I stand naked

In backlit honesty

Stained from a day

That toiled, swords drawn

With my tender heart

And spoiled my hair

When I sweated cold

With stomach knotted

And gritted my teeth

And shut my eyes

Breathing to the meditative kindness

Of some podcast or other

About self love and courage

Yet all the while hands shaking

And all the while aching

With all the doubt

That shouted

In my ear

And naked here

In naked fear

I breathe the residue

Of this horrid day

Yet torrid I am

With the braves

I smell like musk,

Or Lust? Maybe

Just the scent

Of anxiety sweat

That is all mine –

… I float just fine.

Quelle Difference

She tells me she thinks horizontally:

An ‘aha’ moment for this vertical thinker.

She says it is another reason we should not be together,

So I point out evolutionary theory or genetics,

Or some paper I read once about pheromones

And how our kids would cover the axis

(Centre line aligned).

Opposites attract for a reason, I ponder.

And as we pass a potted tree

She announces it as a Grevillea

And I counter with Banksia ?

But neither of us know for sure

So we agree it’s a flowering native.


The dusty air

Is warm

My throat is dry

And you and I

We’re in overalls

On the bank

Of an ancient river

Waiting for rain

That we can smell

Waiting …

For so long we

Start talking tall

Of sea creatures


Sounds like


We collapse


To unforgiving earth

As rain falls



And life erupts

I grab your arm

And pull you to

Unsteady feet

We gasp for air

And kiss

Through water


Down our faces

Giddily we watch

Torrential chaos

And I swear


I see

Green limbs


And form Infinity

A sign

Are you seeing this?

Our eyes meet

This is how

Time stands still

And we are soaked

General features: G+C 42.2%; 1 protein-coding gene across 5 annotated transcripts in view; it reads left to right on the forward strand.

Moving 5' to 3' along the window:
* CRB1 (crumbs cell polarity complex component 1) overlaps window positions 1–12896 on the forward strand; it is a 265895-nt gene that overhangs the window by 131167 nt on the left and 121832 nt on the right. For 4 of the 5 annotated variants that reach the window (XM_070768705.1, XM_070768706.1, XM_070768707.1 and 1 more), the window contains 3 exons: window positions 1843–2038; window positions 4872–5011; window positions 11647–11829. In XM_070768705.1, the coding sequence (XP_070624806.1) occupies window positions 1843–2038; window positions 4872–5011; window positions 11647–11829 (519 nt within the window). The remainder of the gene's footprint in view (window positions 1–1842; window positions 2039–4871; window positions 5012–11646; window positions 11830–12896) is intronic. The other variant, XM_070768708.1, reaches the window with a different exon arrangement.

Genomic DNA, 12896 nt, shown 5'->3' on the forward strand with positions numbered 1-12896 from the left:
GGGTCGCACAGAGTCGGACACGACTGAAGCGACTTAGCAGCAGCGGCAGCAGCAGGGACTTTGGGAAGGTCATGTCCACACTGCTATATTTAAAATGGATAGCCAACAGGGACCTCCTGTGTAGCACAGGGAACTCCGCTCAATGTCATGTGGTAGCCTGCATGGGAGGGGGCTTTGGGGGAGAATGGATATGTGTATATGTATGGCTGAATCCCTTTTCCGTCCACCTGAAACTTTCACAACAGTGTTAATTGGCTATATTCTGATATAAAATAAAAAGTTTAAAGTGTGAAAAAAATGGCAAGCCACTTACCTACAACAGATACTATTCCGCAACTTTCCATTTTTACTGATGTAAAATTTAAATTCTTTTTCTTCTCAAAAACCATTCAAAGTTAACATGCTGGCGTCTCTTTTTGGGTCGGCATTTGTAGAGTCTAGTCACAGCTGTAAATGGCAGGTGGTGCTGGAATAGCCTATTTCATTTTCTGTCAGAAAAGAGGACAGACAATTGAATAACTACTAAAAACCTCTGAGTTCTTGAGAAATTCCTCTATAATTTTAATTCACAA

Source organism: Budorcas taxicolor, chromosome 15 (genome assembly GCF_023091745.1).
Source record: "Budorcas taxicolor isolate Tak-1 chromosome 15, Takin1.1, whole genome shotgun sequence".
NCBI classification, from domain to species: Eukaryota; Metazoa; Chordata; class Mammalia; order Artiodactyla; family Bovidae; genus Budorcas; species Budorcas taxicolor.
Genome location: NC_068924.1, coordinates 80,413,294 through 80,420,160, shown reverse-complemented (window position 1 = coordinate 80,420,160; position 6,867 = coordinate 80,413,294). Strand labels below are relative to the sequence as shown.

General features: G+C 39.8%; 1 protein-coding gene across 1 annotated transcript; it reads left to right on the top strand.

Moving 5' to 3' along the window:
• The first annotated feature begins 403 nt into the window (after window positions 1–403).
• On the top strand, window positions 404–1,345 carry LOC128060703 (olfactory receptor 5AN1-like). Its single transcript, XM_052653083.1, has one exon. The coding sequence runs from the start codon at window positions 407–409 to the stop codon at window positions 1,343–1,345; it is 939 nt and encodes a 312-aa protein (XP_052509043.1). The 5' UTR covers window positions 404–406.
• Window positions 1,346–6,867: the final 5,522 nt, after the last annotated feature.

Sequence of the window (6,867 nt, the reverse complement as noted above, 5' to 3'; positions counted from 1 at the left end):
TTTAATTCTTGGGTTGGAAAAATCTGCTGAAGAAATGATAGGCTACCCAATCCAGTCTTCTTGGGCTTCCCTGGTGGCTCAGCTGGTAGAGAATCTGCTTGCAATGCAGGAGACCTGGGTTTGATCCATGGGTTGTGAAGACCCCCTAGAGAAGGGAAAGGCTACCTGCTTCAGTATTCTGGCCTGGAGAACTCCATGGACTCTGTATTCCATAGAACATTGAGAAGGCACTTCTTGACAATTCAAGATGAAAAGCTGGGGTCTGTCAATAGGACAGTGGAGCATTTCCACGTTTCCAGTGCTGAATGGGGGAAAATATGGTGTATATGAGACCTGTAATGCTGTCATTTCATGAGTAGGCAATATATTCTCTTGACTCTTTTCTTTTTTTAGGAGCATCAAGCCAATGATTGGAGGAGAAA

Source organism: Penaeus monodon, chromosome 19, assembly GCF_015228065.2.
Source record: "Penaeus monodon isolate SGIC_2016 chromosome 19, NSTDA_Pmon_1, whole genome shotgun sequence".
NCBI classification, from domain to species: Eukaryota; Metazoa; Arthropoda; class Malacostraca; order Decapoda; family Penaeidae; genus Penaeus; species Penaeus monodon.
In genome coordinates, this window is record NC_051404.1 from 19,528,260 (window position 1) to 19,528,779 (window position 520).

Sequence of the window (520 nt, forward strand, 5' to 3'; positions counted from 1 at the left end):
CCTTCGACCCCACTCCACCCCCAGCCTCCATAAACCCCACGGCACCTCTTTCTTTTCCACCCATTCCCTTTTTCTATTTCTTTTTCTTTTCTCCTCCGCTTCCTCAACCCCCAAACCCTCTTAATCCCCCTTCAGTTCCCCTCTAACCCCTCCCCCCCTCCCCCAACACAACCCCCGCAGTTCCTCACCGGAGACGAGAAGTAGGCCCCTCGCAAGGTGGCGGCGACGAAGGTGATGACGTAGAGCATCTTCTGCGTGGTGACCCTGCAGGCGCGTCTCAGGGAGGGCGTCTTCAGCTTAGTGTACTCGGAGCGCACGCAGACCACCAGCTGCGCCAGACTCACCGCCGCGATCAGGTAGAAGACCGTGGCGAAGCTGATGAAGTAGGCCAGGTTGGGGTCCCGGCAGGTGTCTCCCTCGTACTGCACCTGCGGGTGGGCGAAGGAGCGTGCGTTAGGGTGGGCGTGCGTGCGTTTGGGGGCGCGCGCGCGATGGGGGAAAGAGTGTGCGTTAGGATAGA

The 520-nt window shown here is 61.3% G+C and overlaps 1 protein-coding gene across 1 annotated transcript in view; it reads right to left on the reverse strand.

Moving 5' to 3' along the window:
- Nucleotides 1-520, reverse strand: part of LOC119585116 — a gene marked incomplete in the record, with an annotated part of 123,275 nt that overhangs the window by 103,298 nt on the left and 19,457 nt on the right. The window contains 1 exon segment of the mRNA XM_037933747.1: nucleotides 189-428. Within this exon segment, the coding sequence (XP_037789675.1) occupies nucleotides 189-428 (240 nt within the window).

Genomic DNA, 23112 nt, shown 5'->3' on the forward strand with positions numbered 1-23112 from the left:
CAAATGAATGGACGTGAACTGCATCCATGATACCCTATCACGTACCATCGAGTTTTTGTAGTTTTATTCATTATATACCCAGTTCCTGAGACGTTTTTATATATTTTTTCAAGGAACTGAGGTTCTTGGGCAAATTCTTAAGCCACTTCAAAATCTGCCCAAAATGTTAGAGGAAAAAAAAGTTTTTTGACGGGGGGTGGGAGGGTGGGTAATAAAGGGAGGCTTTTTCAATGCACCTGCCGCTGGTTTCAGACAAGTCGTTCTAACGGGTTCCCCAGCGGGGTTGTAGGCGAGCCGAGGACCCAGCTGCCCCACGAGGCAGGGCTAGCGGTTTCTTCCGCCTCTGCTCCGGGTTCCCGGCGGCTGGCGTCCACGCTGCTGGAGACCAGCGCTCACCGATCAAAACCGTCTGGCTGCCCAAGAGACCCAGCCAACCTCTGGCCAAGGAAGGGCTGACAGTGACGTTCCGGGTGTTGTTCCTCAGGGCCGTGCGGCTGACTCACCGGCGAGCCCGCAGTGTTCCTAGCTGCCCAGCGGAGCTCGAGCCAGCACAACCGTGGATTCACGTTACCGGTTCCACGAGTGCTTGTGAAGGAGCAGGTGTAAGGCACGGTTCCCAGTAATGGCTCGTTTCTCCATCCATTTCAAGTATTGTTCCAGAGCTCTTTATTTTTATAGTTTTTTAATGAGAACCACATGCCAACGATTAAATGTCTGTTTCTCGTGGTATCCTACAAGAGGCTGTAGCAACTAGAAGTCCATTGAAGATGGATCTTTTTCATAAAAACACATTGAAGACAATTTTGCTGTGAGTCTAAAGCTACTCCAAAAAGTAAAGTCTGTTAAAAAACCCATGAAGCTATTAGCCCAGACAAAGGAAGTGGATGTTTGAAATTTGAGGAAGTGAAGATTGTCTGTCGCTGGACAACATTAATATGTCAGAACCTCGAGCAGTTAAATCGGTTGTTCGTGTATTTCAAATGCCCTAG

And belly laughing

As we are drawn

Like magnets

To touch

Brush hands

And we race the sunset

Like little kids

Running full pelt

Against time

and darkness falling.


Tears tease my face –

Pressed into my hand –

Propped by an elbow

On a window frame.

Cars pass steadily

as Dandenong Rd comes

and goes like an old mate

Familiar but much changed.

Arriving early –

I take in the stillness

And silence –

The smell of the heat wave

the creaking pews

Under slow steps

The church – erect


In it’s repression

Fills with the muffled sound

Of subdued people.

And suit jackets stay on

Despite the heat, which

Causes a steady sweat to

Drip the length of my back

As I watch the front rowers

And see that they don’t feel

Like it is quite real

And it is,

But it isn’t too –

And I cry passively

As we stand and sigh


A message from a Southerner

Bring back the old days:

When we had progress going for us

Idealised hope for inclusivity

Cos we knew more and thought more

And saw the world of difference and embraced it

And I was sorely mistaken:

I thought you embraced me

Yet your arms fell to your side

and my body slipped away

And I fell hard

like I just found out

Santa was fake

Because you believed that

Social liberalism was code for

Self serving ignorance –

And I couldn’t unsee the irony

The Diplomatic Post

Sleep-ins foil good intentions

As the sun gives rise and

servitude to Christmas Day

I flick the kettle on and spy

The sacrificial honeyed ham

In an overloaded fridge

That strains to cool the

Offerings that hours later

Will fill a lace tablecloth

And the good plates

And the Tupperware

And landfill


My spiral into chaos

Is caught by a ringtone

On the house phone

Giving rise and promise

With eager small talk

A trademark exchange of

Familiar voices rejoicing

And ‘passing you on’ –

The result of years of

Love not habit, that

You’d be forgiven

For thinking was obligation

Not heartfelt desire

On the day of too full

Bellies expanding on family

Marking off another year

Of unspoken, blinding fear

That despite the odds

And by diplomatic virtue

Adoringly refine and

Endearingly define us.

First crack at broken

Delivered hard,

In short words,

And long pauses.

To my surprise

She’s caught me:

Full headlights

Frayed rope

Doe eyes and

Misplaced passion.

A photogenic instant,

Outside of any comfort:

My abandoned hope

A heated cattle prong

A silent fear, this swan song.

That I think will end me.

I want to hear ‘I love you’

In hot breath on my ear,

When I ask her what is wrong?

And she says ‘nothing’

Head cocked mockingly

She tells me that

I ‘look alright side on’.